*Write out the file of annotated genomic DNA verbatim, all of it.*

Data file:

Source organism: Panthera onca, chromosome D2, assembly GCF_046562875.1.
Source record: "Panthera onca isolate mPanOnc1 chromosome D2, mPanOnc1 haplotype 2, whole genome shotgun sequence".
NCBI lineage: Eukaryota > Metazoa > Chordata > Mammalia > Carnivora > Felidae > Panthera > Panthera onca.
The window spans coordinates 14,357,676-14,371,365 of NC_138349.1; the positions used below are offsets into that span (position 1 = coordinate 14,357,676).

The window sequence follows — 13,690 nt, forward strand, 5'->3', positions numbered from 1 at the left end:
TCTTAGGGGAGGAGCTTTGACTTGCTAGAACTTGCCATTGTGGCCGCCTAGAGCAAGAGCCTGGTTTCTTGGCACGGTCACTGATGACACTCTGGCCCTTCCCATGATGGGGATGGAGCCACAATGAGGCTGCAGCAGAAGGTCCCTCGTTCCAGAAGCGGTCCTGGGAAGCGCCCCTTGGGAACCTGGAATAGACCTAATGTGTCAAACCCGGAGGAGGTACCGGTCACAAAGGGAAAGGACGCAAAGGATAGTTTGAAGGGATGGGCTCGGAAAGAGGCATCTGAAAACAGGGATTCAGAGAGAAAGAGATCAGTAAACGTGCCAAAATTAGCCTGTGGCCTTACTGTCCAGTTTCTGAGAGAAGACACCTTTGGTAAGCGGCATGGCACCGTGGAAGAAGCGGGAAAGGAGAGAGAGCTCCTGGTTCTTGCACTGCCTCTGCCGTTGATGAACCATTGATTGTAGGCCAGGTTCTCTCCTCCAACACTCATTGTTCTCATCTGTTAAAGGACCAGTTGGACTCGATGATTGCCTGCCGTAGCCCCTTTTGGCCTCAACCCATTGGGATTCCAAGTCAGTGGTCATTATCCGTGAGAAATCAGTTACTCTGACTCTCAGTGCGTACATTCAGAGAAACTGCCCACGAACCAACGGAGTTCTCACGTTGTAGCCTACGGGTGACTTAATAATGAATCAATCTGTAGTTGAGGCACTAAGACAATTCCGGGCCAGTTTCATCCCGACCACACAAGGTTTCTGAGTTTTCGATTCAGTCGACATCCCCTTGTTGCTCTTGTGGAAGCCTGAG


Source organism: Panthera onca, chromosome D2, assembly GCF_046562875.1.
Source record: "Panthera onca isolate mPanOnc1 chromosome D2, mPanOnc1 haplotype 2, whole genome shotgun sequence".
NCBI lineage: Eukaryota > Metazoa > Chordata > Mammalia > Carnivora > Felidae > Panthera > Panthera onca.
The window spans coordinates 14,357,676-14,371,365 of NC_138349.1; the positions used below are offsets into that span (position 1 = coordinate 14,357,676).

The window sequence follows — 13,690 nt, forward strand, 5'->3', positions numbered from 1 at the left end:
TCTTAGGGGAGGAGCTTTGACTTGCTAGAACTTGCCATTGTGGCCGCCTAGAGCAAGAGCCTGGTTTCTTGGCACGGTCACTGATGACACTCTGGCCCTTCCCATGATGGGGATGGAGCCACAATGAGGCTGCAGCAGAAGGTCCCTCGTTCCAGAAGCGGTCCTGGGAAGCGCCCCTTGGGAACCTGGAATAGACCTAATGTGTCAAACCCGGAGGAGGTACCGGTCACAAAGGGAAAGGACGCAAAGGATAGTTTGAAGGGATGGGCTCGGAAAGAGGCATCTGAAAACAGGGATTCAGAGAGAAAGAGATCAGTAAACGTGCCAAAATTAGCCTGTGGCCTTACTGTCCAGTTTCTGAGAGAAGACACCTTTGGTAAGCGGCATGGCACCGTGGAAGAAGCGGGAAAGGAGAGAGAGCTCCTGGTTCTTGCACTGCCTCTGCCGTTGATGAACCATTGATTGTAGGCCAGGTTCTCTCCTCCAACACTCATTGTTCTCATCTGTTAAAGGACCAGTTGGACTCGATGATTGCCTGCCGTAGCCCCTTTTGGCCTCAACCCATTGGGATTCCAAGTCAGTGGTCATTATCCGTGAGAAATCAGTTACTCTGACTCTCAGTGCGTACATTCAGAGAAACTGCCCACGAACCAACGGAGTTCTCACGTTGTAGCCTACGGGTGACTTAATAATGAATCAATCTGTAGTTGAGGCACTAAGACAATTCCGGGCCAGTTTCATCCCGACCACACAAGGTTTCTGAGTTTTCGATTCAGTCGACATCCCCTTGTTGCTCTTGTGGAAGCCTGAG